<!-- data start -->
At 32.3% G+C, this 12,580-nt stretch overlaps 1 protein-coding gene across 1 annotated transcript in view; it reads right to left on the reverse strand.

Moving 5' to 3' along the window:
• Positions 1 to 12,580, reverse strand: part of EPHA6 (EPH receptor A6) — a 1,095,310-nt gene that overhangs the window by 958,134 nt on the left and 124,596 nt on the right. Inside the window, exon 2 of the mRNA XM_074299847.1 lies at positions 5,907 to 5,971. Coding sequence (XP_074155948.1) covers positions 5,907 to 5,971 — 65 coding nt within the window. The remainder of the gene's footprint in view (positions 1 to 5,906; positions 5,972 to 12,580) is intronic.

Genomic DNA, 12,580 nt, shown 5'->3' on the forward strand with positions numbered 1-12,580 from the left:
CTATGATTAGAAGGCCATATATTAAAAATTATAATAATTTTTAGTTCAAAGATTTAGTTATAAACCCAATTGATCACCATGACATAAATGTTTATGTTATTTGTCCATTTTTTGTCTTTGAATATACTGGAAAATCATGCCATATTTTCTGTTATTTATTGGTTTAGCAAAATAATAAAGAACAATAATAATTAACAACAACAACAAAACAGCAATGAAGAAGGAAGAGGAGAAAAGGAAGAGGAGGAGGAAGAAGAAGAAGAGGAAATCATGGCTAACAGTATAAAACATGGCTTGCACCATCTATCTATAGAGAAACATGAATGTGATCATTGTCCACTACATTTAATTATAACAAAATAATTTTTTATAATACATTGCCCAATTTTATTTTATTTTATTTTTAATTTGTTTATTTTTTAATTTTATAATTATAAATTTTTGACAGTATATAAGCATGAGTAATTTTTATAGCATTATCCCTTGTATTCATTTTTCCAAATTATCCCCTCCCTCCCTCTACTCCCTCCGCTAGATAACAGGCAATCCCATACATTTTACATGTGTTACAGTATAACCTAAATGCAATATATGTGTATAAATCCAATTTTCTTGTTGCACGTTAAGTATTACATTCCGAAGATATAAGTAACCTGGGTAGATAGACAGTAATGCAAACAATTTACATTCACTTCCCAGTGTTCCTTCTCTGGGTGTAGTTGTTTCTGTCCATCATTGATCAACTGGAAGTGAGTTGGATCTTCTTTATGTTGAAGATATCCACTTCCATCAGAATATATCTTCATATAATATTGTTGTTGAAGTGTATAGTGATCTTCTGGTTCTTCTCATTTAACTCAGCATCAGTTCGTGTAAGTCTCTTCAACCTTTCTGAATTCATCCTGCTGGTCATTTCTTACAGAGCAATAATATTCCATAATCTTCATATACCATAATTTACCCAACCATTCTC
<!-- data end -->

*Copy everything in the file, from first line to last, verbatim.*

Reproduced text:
At 32.3% G+C, this 12,580-nt stretch overlaps 1 protein-coding gene across 1 annotated transcript in view; it reads right to left on the reverse strand.

Moving 5' to 3' along the window:
• Positions 1 to 12,580, reverse strand: part of EPHA6 (EPH receptor A6) — a 1,095,310-nt gene that overhangs the window by 958,134 nt on the left and 124,596 nt on the right. Inside the window, exon 2 of the mRNA XM_074299847.1 lies at positions 5,907 to 5,971. Coding sequence (XP_074155948.1) covers positions 5,907 to 5,971 — 65 coding nt within the window. The remainder of the gene's footprint in view (positions 1 to 5,906; positions 5,972 to 12,580) is intronic.

Genomic DNA, 12,580 nt, shown 5'->3' on the forward strand with positions numbered 1-12,580 from the left:
CTATGATTAGAAGGCCATATATTAAAAATTATAATAATTTTTAGTTCAAAGATTTAGTTATAAACCCAATTGATCACCATGACATAAATGTTTATGTTATTTGTCCATTTTTTGTCTTTGAATATACTGGAAAATCATGCCATATTTTCTGTTATTTATTGGTTTAGCAAAATAATAAAGAACAATAATAATTAACAACAACAACAAAACAGCAATGAAGAAGGAAGAGGAGAAAAGGAAGAGGAGGAGGAAGAAGAAGAAGAGGAAATCATGGCTAACAGTATAAAACATGGCTTGCACCATCTATCTATAGAGAAACATGAATGTGATCATTGTCCACTACATTTAATTATAACAAAATAATTTTTTATAATACATTGCCCAATTTTATTTTATTTTATTTTTAATTTGTTTATTTTTTAATTTTATAATTATAAATTTTTGACAGTATATAAGCATGAGTAATTTTTATAGCATTATCCCTTGTATTCATTTTTCCAAATTATCCCCTCCCTCCCTCTACTCCCTCCGCTAGATAACAGGCAATCCCATACATTTTACATGTGTTACAGTATAACCTAAATGCAATATATGTGTATAAATCCAATTTTCTTGTTGCACGTTAAGTATTACATTCCGAAGATATAAGTAACCTGGGTAGATAGACAGTAATGCAAACAATTTACATTCACTTCCCAGTGTTCCTTCTCTGGGTGTAGTTGTTTCTGTCCATCATTGATCAACTGGAAGTGAGTTGGATCTTCTTTATGTTGAAGATATCCACTTCCATCAGAATATATCTTCATATAATATTGTTGTTGAAGTGTATAGTGATCTTCTGGTTCTTCTCATTTAACTCAGCATCAGTTCGTGTAAGTCTCTTCAACCTTTCTGAATTCATCCTGCTGGTCATTTCTTACAGAGCAATAATATTCCATAATCTTCATATACCATAATTTACCCAACCATTCTC